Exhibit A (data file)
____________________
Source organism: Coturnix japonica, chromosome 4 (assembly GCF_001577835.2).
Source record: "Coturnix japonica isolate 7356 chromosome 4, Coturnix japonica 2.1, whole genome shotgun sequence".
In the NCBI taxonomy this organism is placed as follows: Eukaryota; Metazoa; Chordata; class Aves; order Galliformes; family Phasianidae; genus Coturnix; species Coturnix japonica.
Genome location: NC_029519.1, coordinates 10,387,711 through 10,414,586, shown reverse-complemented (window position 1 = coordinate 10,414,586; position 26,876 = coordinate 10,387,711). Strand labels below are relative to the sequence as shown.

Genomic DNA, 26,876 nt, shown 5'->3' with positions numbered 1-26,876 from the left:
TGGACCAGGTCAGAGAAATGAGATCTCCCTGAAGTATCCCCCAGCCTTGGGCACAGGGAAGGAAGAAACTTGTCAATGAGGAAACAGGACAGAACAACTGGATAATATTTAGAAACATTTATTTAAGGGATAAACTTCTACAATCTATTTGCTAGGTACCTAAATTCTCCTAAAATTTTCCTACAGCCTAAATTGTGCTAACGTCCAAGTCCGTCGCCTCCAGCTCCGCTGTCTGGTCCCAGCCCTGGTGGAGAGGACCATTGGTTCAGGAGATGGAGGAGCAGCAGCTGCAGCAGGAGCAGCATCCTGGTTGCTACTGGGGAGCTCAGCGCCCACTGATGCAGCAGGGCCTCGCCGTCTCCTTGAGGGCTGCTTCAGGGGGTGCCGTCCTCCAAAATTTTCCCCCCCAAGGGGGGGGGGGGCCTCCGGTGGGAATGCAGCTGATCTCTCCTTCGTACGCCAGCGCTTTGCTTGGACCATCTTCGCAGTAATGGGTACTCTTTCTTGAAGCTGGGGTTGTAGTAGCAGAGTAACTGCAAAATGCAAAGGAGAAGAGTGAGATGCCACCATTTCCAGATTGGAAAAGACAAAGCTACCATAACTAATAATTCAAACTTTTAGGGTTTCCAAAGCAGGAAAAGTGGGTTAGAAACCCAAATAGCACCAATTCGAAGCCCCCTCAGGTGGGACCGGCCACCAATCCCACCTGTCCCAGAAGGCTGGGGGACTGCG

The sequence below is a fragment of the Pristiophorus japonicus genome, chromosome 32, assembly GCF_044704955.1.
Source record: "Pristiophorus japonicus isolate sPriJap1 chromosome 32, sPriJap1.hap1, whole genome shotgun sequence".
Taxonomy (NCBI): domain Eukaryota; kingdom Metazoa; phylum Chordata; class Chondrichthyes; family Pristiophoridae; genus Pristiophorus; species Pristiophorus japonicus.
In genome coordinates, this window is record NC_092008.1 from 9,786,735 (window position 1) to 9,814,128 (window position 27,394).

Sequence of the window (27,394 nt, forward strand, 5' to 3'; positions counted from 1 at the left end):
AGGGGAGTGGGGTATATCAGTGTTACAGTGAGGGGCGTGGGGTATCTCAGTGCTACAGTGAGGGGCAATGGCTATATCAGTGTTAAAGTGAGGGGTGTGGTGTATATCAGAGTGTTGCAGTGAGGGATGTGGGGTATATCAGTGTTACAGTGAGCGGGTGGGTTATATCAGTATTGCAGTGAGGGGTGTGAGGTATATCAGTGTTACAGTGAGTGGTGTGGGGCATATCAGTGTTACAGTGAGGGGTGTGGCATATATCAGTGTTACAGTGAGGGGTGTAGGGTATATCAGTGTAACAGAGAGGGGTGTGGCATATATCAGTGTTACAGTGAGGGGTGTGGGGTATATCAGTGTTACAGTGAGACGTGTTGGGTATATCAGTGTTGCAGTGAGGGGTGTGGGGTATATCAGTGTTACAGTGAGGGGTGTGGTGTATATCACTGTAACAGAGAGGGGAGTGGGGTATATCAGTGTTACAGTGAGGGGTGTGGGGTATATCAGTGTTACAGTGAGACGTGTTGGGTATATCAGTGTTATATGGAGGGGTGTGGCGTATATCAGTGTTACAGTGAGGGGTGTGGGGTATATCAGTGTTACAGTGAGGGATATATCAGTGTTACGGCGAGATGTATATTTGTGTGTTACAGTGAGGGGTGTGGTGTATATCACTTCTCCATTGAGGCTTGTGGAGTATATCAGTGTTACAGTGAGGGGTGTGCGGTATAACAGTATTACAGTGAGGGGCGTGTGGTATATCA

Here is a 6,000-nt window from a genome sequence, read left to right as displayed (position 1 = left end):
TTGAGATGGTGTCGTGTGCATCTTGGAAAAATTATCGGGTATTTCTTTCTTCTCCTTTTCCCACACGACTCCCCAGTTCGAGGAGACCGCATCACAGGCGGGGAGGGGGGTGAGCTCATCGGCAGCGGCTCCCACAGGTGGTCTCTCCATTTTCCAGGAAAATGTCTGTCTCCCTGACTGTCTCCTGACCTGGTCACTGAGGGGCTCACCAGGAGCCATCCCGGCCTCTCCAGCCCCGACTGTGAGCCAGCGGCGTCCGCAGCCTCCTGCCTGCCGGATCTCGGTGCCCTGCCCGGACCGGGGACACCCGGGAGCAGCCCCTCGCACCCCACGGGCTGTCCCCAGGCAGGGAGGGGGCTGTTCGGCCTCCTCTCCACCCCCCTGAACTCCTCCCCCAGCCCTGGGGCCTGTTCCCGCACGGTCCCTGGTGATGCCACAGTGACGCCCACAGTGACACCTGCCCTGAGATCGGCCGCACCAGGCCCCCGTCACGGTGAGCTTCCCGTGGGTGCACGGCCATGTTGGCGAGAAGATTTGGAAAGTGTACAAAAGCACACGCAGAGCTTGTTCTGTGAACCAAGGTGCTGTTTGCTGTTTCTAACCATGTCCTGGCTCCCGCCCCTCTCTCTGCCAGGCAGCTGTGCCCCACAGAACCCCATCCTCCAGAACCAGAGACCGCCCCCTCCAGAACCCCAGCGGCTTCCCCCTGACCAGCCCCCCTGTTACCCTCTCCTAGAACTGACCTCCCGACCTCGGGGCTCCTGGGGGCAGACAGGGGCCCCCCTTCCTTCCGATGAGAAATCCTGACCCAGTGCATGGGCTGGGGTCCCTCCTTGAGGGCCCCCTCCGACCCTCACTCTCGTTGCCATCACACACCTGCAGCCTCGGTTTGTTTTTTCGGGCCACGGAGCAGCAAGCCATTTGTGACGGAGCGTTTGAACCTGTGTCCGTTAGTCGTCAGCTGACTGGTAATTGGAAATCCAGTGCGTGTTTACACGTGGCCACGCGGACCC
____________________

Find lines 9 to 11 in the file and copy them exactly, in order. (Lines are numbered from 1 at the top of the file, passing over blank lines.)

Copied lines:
Taxonomy (NCBI): domain Eukaryota; kingdom Metazoa; phylum Chordata; class Chondrichthyes; family Pristiophoridae; genus Pristiophorus; species Pristiophorus japonicus.
In genome coordinates, this window is record NC_092008.1 from 9,786,735 (window position 1) to 9,814,128 (window position 27,394).

Sequence of the window (27,394 nt, forward strand, 5' to 3'; positions counted from 1 at the left end):